## Benefits of Shear Keyed Surfaces in Precast Building

We have recently witne-ssed the coincidence between the Swiss SIA (SIA261) and the Indian Bureau of Standards (Is 1893, 6th revision) authorities, regarding the need of mechanisms to store quantities of energy during the seismic episodes and to enhance the collapsing in a ductile manner.

At the interface between two precast concrete surfaces working in shear, there are three factors contributing to the shear resistance:

- The cohesion of the concrete
- The forces normal to the interface surfaces
- The dowel action by steel bars protruding one of the concretes and inserted in the other one.

Depending on the finish of the concrete surface, different coefficients are assigned by the international codes in the calculation of the shear resistance.

**The AMERICAN CONCRETE INSTITUTE Code ACI318, Nov.19, states the following:**

From the table 16.4.4.2 – Nominal horizontal shear strength, of the same code, we can estimate that the concrete placed against hardened concrete intentionally roughened to a full amplitude of approximately 1/4 inch, mobilizes about 4 times more shear than the concrete placed against hardened concrete not intentionally roughened.

In Europe, the EUROCODE 2, in turn defines the geometries of the hardened concrete surfaces as very smooth, smooth (slipformed or extruded), rough and indented.**The European approach is as follows:**

The shear design value VED must be less or equal to the shear resistance. The shear resistance vRdi must be less or equal to the friction mobilized by the shear key after cracking.

Both are summarized on the following equations :

**Where:**

C, µ are coefficients assigned by depen-ding on the surface finishing:

σn : force normal to the interface surface.

fctd: design tensile strength

fcd: design compressive strength (for αcc = 1)

The third term of vRdi in equation (1) is not considered because there is no armature protruding from the slabs and inserted on the grout pored at the longitudinal joint.

But the same European code EC2 in point 10.9.3 (12) reads that in diaphragm action of hollow core slabs with grouted joints, the average longitudinal shear VRDI must be limited to 0,15 MPa for smooth or rough surfaces.

In other words, based on the European code EN1992-1-1 (Eurocode 2), if they are smooth on their sides, all the extruded or the slipformed hollow core slabs existing or with installation in progress in the world on the date this article is published, have a longitudinal shear limited to vRdi =0,15 N/mm2 when they are meant to work in diaphragm action, which is the great majority of the cases.**Then the question is:**

‘Would the pre-stressed concrete hollow core slabs be indented, what is the order of magnitude of the shear brough by this indenting on the hollow core slabs used in floors/roofs?’

We are interested in the value by itself and comparing it to this of the extruded and the slipformed hollow core slabs.**Numerical example:****STEP A: **shear resistance generated by the indenting covering 50% of the effective height, 200 mm., on the 250 mm. hollow core slab side, when there is a force of 0,25 N/mm2 normal to the joint.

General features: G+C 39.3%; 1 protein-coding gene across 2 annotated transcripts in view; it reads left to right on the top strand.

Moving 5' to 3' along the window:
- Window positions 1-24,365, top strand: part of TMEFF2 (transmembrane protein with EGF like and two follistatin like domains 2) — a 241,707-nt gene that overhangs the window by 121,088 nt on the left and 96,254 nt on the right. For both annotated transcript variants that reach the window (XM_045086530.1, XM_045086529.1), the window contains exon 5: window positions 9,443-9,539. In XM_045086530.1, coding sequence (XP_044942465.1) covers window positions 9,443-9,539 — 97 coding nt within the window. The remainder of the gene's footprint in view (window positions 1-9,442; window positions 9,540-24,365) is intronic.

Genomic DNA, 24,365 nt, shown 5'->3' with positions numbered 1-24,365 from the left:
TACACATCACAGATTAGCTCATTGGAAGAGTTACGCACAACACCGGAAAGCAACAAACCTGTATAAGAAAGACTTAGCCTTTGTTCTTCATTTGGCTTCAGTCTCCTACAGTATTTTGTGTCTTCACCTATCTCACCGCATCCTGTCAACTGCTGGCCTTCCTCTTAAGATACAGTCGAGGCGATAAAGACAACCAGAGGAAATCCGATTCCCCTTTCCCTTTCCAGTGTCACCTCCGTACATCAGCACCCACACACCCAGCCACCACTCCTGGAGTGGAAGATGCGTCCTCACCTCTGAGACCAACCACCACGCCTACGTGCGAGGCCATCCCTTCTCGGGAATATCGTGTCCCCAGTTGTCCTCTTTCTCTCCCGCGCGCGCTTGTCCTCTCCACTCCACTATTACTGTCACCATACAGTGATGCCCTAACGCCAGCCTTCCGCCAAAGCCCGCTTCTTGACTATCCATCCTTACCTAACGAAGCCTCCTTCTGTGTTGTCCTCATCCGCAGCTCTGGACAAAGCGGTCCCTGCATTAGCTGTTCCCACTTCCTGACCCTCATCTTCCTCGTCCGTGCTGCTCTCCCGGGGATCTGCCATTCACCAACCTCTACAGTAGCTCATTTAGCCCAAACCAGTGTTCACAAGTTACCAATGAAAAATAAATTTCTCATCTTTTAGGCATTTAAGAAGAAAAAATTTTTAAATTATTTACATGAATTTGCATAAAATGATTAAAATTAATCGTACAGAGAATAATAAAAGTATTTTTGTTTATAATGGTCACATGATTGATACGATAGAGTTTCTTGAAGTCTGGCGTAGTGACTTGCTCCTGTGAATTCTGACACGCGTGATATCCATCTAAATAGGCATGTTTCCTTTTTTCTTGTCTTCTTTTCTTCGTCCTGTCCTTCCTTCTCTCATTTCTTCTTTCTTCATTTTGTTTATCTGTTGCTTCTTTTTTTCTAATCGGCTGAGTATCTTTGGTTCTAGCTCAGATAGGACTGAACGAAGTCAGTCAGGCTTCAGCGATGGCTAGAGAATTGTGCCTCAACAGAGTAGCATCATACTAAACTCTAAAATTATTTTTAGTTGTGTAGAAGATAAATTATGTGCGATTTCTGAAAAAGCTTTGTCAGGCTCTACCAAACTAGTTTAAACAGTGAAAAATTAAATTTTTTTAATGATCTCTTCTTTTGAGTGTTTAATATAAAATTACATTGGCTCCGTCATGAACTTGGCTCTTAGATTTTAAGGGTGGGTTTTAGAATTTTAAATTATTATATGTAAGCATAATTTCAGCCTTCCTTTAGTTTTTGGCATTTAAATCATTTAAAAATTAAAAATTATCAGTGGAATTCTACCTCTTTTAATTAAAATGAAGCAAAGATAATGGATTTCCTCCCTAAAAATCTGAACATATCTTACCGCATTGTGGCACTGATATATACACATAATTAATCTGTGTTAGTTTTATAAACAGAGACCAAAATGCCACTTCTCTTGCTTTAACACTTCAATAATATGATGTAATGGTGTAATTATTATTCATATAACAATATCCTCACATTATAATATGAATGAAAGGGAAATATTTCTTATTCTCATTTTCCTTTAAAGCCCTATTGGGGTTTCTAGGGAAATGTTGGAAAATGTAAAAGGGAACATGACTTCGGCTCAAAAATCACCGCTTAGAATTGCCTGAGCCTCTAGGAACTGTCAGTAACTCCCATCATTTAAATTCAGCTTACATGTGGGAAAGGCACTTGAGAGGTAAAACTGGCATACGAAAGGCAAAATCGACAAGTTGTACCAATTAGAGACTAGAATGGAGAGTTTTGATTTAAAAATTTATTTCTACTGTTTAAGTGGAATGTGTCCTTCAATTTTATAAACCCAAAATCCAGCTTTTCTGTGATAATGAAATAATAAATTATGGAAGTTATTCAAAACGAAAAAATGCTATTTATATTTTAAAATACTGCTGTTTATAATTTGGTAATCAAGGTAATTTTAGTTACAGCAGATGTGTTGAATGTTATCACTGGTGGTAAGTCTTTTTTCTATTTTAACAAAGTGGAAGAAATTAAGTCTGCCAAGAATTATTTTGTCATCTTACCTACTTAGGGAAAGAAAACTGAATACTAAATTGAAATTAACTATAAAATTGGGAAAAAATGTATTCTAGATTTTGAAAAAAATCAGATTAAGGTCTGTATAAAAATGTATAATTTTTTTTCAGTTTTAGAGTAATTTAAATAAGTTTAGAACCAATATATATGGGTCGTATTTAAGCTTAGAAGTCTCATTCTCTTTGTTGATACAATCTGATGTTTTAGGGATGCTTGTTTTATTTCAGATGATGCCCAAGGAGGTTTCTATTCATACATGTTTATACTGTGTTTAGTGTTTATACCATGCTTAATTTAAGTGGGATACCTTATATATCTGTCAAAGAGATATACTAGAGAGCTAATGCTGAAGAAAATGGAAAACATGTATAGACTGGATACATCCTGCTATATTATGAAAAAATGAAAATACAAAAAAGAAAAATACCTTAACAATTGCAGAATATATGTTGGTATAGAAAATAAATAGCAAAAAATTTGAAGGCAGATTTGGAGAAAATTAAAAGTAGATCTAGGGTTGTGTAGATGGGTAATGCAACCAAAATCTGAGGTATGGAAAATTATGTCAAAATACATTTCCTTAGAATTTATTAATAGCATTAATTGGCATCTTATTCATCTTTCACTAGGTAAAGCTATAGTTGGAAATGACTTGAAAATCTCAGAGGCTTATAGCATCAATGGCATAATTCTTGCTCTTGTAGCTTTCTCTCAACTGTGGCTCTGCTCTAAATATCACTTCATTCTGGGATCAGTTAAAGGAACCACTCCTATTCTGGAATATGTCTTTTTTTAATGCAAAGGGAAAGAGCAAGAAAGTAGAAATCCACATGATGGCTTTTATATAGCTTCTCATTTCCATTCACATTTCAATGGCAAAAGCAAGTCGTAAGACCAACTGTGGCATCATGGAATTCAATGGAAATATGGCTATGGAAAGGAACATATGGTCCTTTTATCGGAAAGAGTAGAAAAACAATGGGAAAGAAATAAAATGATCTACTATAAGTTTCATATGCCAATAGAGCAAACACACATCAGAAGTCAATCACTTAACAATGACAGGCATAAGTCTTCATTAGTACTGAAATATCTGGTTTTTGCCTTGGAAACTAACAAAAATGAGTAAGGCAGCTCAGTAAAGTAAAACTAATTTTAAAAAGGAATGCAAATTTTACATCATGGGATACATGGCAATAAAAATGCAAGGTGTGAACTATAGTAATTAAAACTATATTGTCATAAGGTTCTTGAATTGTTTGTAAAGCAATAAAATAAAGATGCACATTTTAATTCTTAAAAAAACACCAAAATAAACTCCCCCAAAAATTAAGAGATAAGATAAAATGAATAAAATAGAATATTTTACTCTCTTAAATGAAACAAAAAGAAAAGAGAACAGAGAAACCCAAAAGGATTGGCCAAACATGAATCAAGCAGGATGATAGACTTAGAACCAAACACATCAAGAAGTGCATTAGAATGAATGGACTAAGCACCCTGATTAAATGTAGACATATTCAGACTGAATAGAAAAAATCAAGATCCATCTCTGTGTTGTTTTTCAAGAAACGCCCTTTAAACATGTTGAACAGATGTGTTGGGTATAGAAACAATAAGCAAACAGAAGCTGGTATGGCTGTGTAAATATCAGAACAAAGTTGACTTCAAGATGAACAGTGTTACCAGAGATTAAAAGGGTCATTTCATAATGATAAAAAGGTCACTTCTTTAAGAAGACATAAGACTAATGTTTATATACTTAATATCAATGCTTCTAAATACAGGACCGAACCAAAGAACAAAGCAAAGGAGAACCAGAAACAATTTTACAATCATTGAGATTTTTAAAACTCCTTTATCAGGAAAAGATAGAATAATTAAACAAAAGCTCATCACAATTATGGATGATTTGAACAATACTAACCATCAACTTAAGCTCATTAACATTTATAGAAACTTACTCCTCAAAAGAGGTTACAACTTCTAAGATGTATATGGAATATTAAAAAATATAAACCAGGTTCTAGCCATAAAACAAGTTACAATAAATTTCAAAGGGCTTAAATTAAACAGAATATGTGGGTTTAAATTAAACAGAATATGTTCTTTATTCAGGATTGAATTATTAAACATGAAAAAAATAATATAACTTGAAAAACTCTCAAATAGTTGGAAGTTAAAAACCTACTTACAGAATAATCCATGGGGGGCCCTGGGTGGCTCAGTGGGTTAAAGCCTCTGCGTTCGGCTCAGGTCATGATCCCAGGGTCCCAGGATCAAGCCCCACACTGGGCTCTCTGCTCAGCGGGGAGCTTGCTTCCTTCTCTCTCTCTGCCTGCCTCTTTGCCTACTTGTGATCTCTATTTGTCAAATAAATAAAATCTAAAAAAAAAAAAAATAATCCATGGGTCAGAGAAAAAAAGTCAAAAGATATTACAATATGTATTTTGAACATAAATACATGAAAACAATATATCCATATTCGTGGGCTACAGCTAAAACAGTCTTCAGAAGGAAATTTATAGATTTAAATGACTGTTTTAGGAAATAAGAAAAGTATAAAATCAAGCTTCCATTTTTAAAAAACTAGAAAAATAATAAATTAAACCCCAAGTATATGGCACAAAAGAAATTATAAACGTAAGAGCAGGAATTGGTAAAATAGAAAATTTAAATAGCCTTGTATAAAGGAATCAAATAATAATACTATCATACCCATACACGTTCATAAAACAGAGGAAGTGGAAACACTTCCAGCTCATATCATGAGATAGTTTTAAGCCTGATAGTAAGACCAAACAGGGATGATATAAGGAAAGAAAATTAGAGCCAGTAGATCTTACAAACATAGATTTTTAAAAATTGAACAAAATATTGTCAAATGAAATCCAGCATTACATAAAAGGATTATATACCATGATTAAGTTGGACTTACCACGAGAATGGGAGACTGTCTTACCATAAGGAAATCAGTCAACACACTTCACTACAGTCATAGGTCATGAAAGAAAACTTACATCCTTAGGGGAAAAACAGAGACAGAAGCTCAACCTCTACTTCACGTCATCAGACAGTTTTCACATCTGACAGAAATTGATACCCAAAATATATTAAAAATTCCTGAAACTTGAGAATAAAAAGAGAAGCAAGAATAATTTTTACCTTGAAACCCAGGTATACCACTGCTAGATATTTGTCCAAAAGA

The 50% of the side surface smooth, generates:

vRdi = 0,2 * fctd + 0,6 * 0,25 N/mm2 = 0,2 * 1,2 + 0,6 * 0,25 = 0,39 N/mm2

The 50% of the side indented surface, generates:

vRdi = 0,5 * 1,2 + 0,9 * 0,25 = 0,825 N/mm2

Total vRdi = 1,21 N/mm2

On a length of 1,0 meter: V= 0,825* (1000*200/2) + 0,39 * (1000*200/2) = 121,5 kN/m If smooth, extruded or slipformed, the code limits to 0,15 N/mm2, therefore: V = 0,15 *(1000*200) = 30,0 kN/m

The additional shear force brought by the indenting is: 121,5 – 30,0 = 91,5 kN/m.**STEP B:** friction generated by the 40 mm. concrete compression layer on the top of the slabs:

Vc = bw * d * fv = 1.200 mm * 0,04 * 0,63 = 30,24 kN/m (value 0,63N/mm2 following Walraven: ‘Shear under which no shear reinforcement is necessary in elements unreinforced in shear, general limit, for concrete C40 and thicknesses up to 200 mm.)

Therefore, we verify that the additional shear resistance of 91,5 kN/m is bigger to that of the compression layer 30,24 kN/m.**STEP C:** If we fit #10 teeth as per the figure below and height 100 mm in a slab length of 1,0 meter, according to the example shown, the resistance of each indenting submitted to compression will be the following:

Applying IPHA Precast Concrete Structures, II edition, prof. Kim S. Elliott:

tg α = 23 / 57 α = 22º

X = 8 / cos (α) = 8,63 mm.

The root shear area is: #10 * (3+54+3) * (h=100) = 60.000 mm2

The friction at the indented zone is 0,825 N/mm2, then:

V= 0,825N/mm2 * 60.000 mm2 = 49,50 kN

On each indenting there will be: 49,50 kN / (10 teeth * cos α) = 4,95 / 0,927 = 5,33 kN

The resistance of the teeth taking the weaker concrete (poured at the joint C30/37) including the correction factor is:

fc = 5,33 kN * 1000/100*’X’ = 6,17 N/mm2

fck / ϒc = 30 / 1,5 = 20,00 N/mm2 > 6,17 N/mm2 stress on each tooth.

Since eq(1) 0,5 * ν * fcd = 0,5 * 0,6 * 20 = 6,66 N/mm2 > 6,17 N/mm2 an indenting on more than 50% of the interfacing surface would be redundant, and particular attention must be drawn on the selection of the grout pored at the shear-keyed longitudinal joints between adjacent HCS on the floors.

Note: νis strength reduction factor for concrete cracked in shear. EN1992-1-1 6.2.2.(6).**Conclusion:**

In precast concrete construction, the shear key (also known as indenting or even castellated concrete surfaces) is contemplated by most of the international building codes as a mechanism for the transmission of additional shear.

**Prensoland**

Web : www.prensoland.com